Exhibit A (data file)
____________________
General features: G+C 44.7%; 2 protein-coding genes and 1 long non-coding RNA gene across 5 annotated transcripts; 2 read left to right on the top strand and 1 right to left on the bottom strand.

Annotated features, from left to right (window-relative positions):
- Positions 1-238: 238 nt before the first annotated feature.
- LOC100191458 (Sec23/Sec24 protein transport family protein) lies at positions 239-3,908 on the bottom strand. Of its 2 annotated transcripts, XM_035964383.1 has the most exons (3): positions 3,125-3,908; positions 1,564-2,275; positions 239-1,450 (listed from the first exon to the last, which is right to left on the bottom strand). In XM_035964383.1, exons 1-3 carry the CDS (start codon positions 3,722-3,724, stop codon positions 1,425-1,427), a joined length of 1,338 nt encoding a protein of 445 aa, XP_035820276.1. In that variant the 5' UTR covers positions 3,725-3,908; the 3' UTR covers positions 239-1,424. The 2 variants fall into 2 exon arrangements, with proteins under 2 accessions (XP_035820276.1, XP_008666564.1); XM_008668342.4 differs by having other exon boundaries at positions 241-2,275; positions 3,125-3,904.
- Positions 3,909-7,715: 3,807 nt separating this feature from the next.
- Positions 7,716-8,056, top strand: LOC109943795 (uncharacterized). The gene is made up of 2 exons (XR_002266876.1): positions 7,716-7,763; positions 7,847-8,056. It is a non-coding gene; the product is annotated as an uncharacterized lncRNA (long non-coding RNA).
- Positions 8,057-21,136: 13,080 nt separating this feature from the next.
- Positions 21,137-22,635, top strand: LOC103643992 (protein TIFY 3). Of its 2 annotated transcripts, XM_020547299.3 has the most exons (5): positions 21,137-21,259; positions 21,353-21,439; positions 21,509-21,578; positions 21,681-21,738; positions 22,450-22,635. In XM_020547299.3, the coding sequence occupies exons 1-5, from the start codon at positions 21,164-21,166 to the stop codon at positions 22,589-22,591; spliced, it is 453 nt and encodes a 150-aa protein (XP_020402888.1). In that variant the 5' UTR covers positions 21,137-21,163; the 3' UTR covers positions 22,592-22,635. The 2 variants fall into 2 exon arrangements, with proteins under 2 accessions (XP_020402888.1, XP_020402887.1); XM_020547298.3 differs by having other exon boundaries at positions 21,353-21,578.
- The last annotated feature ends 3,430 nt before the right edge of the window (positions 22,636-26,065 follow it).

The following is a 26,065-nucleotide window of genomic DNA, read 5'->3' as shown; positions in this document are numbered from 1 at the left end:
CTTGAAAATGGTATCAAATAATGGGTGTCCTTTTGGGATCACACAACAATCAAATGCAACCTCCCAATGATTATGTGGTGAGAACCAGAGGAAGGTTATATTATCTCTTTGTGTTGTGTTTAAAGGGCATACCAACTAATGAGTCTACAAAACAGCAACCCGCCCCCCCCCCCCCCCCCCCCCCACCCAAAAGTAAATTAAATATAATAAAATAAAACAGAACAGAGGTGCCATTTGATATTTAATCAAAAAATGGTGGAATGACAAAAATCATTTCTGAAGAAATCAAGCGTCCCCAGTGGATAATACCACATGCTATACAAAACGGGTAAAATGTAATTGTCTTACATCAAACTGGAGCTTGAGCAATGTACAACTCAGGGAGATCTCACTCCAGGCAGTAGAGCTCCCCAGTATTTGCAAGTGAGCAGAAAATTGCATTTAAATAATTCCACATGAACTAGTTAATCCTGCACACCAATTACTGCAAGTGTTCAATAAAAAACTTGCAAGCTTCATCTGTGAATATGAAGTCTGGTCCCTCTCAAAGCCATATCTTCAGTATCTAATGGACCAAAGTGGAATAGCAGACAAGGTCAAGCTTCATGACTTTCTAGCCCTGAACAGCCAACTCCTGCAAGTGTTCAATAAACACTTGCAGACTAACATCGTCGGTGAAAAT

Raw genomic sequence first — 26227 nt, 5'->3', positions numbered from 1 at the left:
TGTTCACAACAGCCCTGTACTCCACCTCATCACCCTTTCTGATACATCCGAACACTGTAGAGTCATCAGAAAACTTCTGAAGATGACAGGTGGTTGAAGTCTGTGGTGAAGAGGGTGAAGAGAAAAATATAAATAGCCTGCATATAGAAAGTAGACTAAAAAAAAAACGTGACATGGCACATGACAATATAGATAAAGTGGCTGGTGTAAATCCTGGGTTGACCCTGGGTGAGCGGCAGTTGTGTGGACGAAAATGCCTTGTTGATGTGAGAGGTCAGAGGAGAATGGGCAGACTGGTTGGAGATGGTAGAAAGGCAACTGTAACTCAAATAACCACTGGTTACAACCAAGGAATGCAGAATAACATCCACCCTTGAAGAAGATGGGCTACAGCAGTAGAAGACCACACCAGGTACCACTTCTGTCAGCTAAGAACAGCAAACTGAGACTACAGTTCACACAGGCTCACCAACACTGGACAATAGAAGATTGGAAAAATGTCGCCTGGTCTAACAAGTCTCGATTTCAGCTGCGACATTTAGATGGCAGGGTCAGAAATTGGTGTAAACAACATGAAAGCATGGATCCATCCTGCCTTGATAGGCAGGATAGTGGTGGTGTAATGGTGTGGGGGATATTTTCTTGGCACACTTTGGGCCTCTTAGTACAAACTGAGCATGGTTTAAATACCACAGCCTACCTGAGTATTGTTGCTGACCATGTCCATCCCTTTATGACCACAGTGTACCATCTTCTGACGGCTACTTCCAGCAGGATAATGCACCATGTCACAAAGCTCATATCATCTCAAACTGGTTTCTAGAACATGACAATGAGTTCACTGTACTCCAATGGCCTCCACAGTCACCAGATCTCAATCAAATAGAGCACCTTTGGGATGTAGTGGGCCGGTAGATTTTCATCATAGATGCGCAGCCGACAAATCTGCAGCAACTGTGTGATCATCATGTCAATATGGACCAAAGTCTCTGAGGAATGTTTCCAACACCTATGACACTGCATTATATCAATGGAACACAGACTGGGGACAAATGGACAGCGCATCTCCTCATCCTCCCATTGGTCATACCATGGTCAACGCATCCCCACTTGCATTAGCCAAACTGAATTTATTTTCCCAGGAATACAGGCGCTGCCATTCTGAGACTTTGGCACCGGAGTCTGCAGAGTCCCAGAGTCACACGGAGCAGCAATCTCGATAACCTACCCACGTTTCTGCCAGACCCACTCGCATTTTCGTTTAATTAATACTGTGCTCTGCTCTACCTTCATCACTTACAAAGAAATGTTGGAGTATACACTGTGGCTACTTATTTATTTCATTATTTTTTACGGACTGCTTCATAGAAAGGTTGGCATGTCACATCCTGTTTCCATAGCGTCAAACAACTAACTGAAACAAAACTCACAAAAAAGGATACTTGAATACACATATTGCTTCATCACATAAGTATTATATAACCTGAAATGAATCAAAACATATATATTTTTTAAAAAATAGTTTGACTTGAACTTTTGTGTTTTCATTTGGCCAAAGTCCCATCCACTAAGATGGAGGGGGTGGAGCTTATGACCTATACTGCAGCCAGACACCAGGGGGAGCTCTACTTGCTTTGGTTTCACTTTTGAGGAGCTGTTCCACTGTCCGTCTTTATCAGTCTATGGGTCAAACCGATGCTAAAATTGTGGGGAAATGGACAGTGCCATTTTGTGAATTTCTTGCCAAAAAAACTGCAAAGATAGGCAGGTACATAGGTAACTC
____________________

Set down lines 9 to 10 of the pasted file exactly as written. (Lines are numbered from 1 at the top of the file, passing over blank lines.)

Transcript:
- The last annotated feature ends 3,430 nt before the right edge of the window (positions 22,636-26,065 follow it).

The following is a 26,065-nucleotide window of genomic DNA, read 5'->3' as shown; positions in this document are numbered from 1 at the left end: